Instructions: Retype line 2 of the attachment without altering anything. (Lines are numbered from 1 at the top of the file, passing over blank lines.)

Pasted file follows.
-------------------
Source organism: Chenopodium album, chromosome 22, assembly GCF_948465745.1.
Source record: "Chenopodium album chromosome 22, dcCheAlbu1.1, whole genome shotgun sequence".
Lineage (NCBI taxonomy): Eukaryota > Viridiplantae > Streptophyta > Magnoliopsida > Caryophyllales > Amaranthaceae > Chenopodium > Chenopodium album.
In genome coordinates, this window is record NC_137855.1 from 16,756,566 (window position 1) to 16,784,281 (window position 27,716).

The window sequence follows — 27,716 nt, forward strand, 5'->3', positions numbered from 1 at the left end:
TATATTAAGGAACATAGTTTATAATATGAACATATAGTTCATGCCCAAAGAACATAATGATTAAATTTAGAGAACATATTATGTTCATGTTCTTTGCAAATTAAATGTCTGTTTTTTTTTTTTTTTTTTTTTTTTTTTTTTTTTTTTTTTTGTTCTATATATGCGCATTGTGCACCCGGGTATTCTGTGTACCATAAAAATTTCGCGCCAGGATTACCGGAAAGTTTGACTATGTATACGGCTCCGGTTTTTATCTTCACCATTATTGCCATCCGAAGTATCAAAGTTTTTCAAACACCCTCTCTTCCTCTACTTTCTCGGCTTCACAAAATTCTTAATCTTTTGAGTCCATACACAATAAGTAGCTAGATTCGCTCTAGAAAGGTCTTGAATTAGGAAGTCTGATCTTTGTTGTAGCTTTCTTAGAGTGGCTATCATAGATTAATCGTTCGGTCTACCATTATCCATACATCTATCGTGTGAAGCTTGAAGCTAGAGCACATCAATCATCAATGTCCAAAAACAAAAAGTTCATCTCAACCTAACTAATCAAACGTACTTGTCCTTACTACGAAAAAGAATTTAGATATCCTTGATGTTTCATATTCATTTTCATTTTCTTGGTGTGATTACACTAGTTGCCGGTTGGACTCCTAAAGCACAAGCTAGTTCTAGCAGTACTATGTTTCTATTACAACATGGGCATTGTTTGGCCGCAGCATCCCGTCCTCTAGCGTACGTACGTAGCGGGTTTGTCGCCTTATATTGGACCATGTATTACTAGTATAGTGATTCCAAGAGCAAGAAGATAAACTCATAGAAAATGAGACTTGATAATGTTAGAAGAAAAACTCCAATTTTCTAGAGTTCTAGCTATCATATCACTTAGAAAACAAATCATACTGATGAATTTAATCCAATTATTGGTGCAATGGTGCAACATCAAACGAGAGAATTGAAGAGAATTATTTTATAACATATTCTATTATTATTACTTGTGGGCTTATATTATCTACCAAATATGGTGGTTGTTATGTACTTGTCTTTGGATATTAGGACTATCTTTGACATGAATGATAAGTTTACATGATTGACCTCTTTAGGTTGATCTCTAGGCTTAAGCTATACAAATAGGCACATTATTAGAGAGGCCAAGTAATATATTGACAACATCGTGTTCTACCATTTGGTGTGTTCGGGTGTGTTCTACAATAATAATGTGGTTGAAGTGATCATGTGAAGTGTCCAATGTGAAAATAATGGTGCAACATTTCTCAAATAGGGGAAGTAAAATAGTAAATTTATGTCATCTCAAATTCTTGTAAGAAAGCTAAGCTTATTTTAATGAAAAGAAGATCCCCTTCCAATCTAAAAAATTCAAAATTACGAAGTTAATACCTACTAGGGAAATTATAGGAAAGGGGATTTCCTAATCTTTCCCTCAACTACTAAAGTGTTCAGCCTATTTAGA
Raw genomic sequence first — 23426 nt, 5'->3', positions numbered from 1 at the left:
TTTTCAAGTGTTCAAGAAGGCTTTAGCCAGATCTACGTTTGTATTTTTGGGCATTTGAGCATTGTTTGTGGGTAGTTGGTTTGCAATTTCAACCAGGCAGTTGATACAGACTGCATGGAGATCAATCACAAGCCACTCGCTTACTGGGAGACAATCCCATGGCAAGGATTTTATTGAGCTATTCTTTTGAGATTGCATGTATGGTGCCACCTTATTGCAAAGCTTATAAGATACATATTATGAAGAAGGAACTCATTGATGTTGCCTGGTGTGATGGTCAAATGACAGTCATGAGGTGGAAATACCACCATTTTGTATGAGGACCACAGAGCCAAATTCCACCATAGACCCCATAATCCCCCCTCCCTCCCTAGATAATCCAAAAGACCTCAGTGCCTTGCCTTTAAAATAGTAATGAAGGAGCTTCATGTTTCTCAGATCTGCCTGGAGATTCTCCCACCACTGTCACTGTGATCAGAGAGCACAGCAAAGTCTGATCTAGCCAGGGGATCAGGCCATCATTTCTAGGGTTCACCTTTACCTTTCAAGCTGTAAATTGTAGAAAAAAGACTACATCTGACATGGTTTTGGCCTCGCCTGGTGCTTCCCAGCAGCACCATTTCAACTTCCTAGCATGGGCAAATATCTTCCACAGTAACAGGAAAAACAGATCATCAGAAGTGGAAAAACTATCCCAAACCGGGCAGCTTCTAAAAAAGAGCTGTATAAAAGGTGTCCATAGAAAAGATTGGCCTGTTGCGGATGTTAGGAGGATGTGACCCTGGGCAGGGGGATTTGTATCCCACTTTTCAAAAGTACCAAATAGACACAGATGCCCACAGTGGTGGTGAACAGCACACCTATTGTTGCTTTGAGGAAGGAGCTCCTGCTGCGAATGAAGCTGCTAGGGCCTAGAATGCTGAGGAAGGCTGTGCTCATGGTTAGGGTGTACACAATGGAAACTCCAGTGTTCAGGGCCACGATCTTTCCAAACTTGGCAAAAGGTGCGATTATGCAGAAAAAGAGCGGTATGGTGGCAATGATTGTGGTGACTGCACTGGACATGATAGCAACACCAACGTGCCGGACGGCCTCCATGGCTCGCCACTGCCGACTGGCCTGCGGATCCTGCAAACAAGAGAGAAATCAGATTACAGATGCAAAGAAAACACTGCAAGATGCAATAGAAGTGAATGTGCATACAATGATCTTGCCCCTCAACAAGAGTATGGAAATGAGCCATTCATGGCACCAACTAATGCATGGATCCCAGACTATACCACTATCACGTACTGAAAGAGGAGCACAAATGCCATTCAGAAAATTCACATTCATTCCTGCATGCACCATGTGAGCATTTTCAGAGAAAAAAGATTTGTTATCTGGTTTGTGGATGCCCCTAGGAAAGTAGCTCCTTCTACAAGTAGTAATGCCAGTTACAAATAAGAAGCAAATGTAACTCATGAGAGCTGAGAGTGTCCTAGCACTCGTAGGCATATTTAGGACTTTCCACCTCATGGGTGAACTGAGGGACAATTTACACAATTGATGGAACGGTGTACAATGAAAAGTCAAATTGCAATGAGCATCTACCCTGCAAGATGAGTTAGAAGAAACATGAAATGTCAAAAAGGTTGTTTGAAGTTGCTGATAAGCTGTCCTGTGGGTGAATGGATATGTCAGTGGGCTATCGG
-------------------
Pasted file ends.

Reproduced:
Source record: "Chenopodium album chromosome 22, dcCheAlbu1.1, whole genome shotgun sequence".